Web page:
Update your system and install docker.
sudo apt update sudo apt install docker-ce
We will add users to the following groups ubridge, libvirt, kvm, wireshark, docker. You can use the following line. Replace the user_name with your actual Username.
sudo usermod -aG ubridge,libvirt,kvm,wireshark,docker user_name
Step 3. Launch GNS3 on KDE Neon / Kubuntu
To launch GNS3 from the terminal
You can also launch it from the application launcher.
A setup wizard opens. Select the option Run appliances on my local computer then click Next.
The next screen shows the local server configuration, You can alter them to suit your needs and click Next.
The next screen will be the validation of the configuration from the local server showing the successful connection.
The next screen will show the summary of the settings.
Then the workspace will open as shown below.
Step 4. Create Basic GNS3 Topology on KDE Neon / Kubuntu
Click on File>>New blank project.
Give the project a name and save. Then add Local PCs as shown below by dragging and dropping.
Then add an ethernet switch to the workspace.
Then add links as shown below. Select links then click o PC1 to see the Ethernet0 to select it. Then click on the Switch and left-click to select Ethernet0 to finish the link. Then click on PC2 to select Ethernet1 and left-click on the switch to select Ethernet1.
It appears as below.
Then click on the green play button to start the devices.
At this point, you might encounter an error, where it says the ubridge is not installed. You can do so by using the following commands
$ sudo apt install libcap-dev git build-essential $ git clone https://github.com/GNS3/ubridge.git $ cd ubridge $ make $ sudo make install
Step 5. Configure Devices to Connect
Click on the console button to connect all the devices. A terminal emulator x-term will be opened which is what I will use as default. You can use another terminal emulator by changing the console application under General preferences. If you choose a different terminal emulator, you might have to install it on your system if you do not have it.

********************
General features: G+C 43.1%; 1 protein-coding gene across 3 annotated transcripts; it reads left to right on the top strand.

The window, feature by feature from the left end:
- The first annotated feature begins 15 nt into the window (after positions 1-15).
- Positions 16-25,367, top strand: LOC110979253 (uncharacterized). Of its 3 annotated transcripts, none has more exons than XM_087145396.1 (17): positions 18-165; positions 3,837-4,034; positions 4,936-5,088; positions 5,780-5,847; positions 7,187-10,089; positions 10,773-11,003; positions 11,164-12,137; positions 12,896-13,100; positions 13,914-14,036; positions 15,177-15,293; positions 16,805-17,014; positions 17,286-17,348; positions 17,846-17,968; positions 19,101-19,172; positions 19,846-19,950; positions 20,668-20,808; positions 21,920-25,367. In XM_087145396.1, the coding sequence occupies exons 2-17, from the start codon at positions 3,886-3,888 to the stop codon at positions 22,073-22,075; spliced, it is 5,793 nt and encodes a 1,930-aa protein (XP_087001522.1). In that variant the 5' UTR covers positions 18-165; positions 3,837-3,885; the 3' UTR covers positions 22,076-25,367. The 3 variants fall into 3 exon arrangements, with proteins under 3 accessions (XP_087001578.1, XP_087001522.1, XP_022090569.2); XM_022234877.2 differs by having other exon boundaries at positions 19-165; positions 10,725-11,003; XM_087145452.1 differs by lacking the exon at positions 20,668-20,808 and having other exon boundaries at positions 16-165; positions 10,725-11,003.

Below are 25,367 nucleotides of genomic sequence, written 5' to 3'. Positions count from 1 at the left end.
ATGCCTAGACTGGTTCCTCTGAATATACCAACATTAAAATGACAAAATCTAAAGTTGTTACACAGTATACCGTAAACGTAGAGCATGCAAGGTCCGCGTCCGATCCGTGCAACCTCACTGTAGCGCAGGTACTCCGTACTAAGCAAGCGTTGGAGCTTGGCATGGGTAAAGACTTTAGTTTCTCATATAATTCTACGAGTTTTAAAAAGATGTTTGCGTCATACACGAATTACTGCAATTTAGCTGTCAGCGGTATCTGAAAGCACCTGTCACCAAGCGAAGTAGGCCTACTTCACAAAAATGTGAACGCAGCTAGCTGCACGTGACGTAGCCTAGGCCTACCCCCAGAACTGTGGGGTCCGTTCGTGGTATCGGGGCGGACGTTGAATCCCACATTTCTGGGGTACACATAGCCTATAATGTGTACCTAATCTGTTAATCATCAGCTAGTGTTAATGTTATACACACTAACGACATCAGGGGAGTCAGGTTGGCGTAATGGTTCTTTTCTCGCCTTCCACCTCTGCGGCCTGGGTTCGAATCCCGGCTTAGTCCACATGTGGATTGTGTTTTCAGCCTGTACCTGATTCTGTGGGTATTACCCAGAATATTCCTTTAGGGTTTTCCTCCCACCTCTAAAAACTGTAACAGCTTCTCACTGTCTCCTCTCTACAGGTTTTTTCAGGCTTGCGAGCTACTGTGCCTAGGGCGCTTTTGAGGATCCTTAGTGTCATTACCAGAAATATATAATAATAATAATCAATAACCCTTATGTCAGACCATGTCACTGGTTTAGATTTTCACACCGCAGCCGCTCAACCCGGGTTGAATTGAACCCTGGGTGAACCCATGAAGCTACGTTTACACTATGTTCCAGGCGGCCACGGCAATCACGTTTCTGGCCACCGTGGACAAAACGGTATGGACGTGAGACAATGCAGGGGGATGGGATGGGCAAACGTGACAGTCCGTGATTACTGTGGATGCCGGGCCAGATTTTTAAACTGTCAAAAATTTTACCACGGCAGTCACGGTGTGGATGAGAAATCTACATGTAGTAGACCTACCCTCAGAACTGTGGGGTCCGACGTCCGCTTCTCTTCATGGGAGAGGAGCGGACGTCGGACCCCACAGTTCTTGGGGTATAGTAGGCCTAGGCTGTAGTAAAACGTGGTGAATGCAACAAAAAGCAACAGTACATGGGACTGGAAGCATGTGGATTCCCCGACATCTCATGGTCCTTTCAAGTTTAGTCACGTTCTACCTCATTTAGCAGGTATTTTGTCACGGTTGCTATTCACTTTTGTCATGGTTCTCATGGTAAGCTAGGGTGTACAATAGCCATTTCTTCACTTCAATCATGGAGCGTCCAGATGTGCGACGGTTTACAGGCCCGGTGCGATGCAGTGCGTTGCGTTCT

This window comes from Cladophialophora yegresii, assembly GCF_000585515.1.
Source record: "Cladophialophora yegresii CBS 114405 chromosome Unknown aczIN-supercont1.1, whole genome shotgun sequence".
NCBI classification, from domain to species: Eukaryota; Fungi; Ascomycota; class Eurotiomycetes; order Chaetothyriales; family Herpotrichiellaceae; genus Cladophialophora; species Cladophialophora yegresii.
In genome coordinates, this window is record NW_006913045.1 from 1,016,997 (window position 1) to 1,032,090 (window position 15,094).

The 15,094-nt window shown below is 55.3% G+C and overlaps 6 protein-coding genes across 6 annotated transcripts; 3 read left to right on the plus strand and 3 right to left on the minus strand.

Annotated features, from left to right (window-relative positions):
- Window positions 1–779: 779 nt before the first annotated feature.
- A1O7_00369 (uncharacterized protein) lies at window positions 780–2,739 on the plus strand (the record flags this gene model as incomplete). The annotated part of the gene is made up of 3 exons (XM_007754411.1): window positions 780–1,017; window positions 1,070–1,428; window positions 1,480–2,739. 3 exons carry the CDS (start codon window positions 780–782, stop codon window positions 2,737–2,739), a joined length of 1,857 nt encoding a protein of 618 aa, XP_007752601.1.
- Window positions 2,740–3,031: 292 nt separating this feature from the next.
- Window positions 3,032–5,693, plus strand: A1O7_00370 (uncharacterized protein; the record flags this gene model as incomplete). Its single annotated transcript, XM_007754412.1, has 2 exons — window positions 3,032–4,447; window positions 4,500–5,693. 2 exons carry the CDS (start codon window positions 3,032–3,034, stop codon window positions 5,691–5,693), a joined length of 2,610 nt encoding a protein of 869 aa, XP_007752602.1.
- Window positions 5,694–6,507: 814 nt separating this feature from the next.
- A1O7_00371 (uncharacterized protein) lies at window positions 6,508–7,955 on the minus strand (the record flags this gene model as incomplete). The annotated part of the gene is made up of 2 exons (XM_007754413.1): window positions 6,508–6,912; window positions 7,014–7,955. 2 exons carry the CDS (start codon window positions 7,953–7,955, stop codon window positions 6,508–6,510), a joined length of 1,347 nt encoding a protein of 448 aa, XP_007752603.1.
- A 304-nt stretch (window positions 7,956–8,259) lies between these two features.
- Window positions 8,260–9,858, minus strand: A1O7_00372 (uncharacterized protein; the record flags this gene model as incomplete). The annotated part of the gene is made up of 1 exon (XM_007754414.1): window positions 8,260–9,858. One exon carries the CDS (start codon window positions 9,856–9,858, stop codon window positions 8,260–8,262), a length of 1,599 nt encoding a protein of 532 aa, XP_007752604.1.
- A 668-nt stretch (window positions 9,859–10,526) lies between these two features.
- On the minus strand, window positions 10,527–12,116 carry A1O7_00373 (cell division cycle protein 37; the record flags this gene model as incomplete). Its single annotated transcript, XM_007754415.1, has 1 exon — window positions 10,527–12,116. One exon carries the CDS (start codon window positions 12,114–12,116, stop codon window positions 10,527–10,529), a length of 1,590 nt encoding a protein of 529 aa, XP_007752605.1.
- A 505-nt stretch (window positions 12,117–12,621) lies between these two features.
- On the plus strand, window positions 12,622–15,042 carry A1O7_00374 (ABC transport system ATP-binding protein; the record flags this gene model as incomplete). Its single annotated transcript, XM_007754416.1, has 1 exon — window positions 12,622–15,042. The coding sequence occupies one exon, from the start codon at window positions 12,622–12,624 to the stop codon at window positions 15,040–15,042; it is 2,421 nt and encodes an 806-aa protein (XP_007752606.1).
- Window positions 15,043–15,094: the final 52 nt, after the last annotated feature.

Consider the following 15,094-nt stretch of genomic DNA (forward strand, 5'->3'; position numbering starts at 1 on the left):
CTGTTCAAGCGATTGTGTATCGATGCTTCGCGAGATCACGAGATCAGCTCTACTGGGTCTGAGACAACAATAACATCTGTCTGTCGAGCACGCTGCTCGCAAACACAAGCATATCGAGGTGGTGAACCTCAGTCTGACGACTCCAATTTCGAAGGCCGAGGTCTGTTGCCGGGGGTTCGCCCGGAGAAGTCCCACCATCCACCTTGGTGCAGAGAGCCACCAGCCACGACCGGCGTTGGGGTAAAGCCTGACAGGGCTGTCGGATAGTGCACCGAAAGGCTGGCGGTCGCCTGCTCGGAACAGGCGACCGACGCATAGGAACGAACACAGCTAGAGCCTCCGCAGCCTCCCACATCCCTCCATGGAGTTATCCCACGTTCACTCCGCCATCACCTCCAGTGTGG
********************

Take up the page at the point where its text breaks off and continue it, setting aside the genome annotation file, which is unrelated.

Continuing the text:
You can install the terminal emulators by using the following command
## x-term ## sudo apt install xterm -y ## Putty ## sudo apt install putty -y
We can then try to assign IP addresses to the PCs. For PC1, we can assign ip 10.1.1.1 255.255.255.0 as shown below
Then for PC2, we will use ip 10.1.1.2 255.255.255.0.
We can then ping PC2 from PC1 to see if they are connected.
The same goes for PC2 to PC1.
Save the configurations for use later on as GNS3 does not save the configurations.
PC-1> save Saving startup configuration to startup.vpc . done PC-2> save Saving startup configuration to startup.vpc . done
This shows we have successfully configured a basic topology to which you can add more complex topologies.
From this guide, we have installed GSN3 on KDE Neon|Kubuntu systems from the apt repository and using Pipy. We have added Docker support and set up the path for the GNS3 projects. We have also created a basic GNS3 topology and configured it with IP addresses and tested ping with them to see if they are connected.
Other guides to go through: